OPINION: Getting involved

Charlie Needles

If you’re immersed in student culture, then the chances that you’ll stay enrolled are higher than students who stay at home and don’t come to campus except for classes.

Student government elections just closed and club rush is over, but it’s not too late to get involved on campus. Meeting up with your class project groups and visiting your professor in their office hours can bring you closer to feeling like you’re a part of a community.

Finding a campus activity late is better than not joining at all. In fact, you’ll make friends that will stand by you when you need them. Being in college isn’t just about grades. It’s about learning how to navigate life as an adult. Going to classes and performing well is a preparation for a career but socializing on campus can teach you how to network and build your communication skills for a life outside of schooling.

If you don’t get involved on campus, you’re missing out on half of the college experience. Students weren’t meant to hide themselves away just to score well on exams. College is a place for you explore your passions and hobbies, find new ones, and make connections that can give you an edge once you get out. Even if your grades slip a little for stretching your schedule to include a club, professionals looking at your resume will be pleased to see a diversity of activities. It’s better to get B’s and C’s when you’re also adding to what you can do outside the classroom. It sets you apart from people who don’t take risks or don’t think to put that on their resume.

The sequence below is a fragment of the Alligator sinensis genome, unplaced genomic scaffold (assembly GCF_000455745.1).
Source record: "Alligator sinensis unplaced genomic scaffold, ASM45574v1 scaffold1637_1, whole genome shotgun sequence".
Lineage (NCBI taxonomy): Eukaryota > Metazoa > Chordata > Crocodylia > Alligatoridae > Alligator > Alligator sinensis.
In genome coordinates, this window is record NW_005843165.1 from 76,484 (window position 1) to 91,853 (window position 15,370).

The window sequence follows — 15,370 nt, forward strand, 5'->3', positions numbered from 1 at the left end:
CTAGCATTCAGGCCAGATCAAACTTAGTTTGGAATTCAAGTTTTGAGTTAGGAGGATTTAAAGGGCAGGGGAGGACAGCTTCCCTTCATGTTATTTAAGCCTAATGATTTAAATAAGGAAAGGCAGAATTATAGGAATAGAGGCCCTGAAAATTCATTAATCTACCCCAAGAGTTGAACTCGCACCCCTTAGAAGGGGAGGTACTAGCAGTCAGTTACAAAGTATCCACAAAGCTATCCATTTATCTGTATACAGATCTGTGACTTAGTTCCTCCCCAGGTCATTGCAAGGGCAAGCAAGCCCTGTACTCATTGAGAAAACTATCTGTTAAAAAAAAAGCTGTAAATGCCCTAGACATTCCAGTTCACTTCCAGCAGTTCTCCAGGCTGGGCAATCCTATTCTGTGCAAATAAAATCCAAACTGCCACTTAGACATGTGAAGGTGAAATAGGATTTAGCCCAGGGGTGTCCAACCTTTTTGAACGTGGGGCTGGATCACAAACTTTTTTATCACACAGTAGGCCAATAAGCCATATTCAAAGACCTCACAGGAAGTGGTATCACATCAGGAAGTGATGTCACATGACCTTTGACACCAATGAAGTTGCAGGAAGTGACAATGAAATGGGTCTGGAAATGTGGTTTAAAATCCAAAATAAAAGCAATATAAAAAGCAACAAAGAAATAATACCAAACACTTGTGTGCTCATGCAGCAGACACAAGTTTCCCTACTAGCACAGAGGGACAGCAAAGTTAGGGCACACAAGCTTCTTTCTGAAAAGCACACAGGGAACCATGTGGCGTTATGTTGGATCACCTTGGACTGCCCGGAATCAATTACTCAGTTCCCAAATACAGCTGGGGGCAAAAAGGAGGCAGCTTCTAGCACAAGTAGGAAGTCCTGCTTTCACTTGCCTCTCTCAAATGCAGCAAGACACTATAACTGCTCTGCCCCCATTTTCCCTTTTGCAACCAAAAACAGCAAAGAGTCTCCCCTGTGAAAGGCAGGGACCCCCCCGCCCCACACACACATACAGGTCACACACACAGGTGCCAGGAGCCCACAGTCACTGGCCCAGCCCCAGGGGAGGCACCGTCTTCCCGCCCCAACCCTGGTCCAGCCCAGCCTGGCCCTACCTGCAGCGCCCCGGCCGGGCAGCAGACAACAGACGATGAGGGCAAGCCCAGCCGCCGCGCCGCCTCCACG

If you’re too studious to even consider taking time away from your classes, then make appointments to go see your professors in their offices. Building a relationship with your professor can lead to career advice you might not find elsewhere. Having a mentor as a professor is only ever a good thing. Sometimes a professor can suggest a research project for an independent study or connect you to an internship.

We’re social creatures and we need to live that way. If you have anxiety about getting into new situations or hanging out with people you don’t know, talk to someone you trust and ask them to take you to their campus activity. Think of it as a practice run and push yourself to talk to someone new.

There’s a group for any interest and you can find them on the university website. Even though the semester is half over, you can still hop in and start getting to know people. If you want to take it slow, come back from spring break and decide which part of campus life is right for you, then you can commit in the fall.

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